Today’s author is Debbie Jorgens, Prince of Peace’s Director of Visitation and Congregational Care.

Today is Ash Wednesday. And in case you need reminding, today is also Valentine’s Day. It’s not often these two observances  coincide. It happened just three times in the 1900’s, and the same will be true of this century. They converged in 2018 and will fall on the same day again in 2029. And that will be it until the next century.

I recently stumbled across an article regarding the “quandary” in which many Christians presumably find themselves today,  February 14th. What’s a person to do given that it is both Ash Wednesday and Valentine’s Day? “It’s the beginning of Lent, so I should fast,” one woman noted. “But then I won’t be able to indulge in a special Valentine’s dinner or those delectable desserts!”

I confess that I’m not very sympathetic to this “quandary.” If one of your Lenten disciplines is fasting, then why not just indulge a day early? Besides, indulgence is the very essence of Shrove (or Fat) Tuesday! In any event, those special dinners and delectable desserts combined with boxes of chocolates, bouquets of roses and a variety of other gifts make Valentine’s Day one of the priciest holidays in the United States. In fact, the National Retail Federation predicted that Americans will spend a staggering $25.8 billion on it this year. Love, it would seem, comes at a cost.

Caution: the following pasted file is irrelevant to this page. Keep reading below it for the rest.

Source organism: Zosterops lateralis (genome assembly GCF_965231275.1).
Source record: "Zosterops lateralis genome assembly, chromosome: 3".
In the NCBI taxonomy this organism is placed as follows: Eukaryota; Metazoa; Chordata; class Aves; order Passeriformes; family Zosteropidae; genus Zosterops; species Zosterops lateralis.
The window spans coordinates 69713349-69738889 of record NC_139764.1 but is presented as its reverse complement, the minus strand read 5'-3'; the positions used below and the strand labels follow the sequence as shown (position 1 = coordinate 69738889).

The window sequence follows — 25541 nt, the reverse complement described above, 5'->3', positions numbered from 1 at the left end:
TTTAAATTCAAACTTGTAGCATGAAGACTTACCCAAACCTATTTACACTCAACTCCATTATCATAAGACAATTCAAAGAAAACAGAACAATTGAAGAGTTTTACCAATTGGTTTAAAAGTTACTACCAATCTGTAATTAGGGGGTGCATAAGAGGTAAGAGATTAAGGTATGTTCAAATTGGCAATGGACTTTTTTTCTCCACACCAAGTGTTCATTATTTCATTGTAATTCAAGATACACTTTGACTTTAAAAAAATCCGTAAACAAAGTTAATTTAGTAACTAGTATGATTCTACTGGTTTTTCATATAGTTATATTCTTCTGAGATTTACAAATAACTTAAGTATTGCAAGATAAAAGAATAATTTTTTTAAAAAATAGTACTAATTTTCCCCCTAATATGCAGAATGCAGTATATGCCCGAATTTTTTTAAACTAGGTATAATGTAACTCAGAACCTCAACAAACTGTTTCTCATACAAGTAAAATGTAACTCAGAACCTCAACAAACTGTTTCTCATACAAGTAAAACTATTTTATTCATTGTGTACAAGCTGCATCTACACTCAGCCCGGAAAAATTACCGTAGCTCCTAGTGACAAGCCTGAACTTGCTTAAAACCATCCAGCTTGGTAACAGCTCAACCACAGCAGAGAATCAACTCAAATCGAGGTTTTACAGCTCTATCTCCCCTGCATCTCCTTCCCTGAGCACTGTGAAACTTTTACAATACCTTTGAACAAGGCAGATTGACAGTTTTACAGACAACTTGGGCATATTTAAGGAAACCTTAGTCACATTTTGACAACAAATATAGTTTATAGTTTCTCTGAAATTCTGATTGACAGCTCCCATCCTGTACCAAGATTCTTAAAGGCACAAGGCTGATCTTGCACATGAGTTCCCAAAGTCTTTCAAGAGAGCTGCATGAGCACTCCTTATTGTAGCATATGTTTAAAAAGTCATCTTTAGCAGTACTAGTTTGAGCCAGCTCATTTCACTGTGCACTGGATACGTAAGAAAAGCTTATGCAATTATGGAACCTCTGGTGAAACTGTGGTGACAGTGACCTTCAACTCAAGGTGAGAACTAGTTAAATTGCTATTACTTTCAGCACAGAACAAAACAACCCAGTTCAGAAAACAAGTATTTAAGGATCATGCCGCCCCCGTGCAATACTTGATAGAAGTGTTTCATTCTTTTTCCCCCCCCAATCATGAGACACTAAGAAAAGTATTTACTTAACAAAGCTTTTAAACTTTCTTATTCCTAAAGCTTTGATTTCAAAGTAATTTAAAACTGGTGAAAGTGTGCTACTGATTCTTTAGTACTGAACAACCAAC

Whether it’s love between spouses, parents and children, siblings or friends, there is always a price to be paid for love. And money is just part of the equation. There’s the investment of time and energy, the willingness to be vulnerable, to take a risk, to make sacrifices, to acknowledge that your heart may be broken when the relationship ultimately comes to an end, one way or another. The cost can indeed be heavy. And yet, what is the alternative?

During this Lenten season, as we prepare to hear the story of Jesus’ suffering, death, and resurrection, we’ll be invited to consider the cost of following Jesus and the joys and challenges inherent in the journey. And today, Christians around the world will be marked with ashes as a sign of our mortality. But that sign will also serve as a reminder of our belovedness because it will be in the form of a cross, pointing to the One who loved the world so much that he gave his very life for its redemption. It puts this Valentine’s Day in a whole new light, doesn’t it?

We give you thanks for the gift of love, O God. Teach us to love one another, and give us courage to be faithful followers of Jesus, whatever the cost. Amen.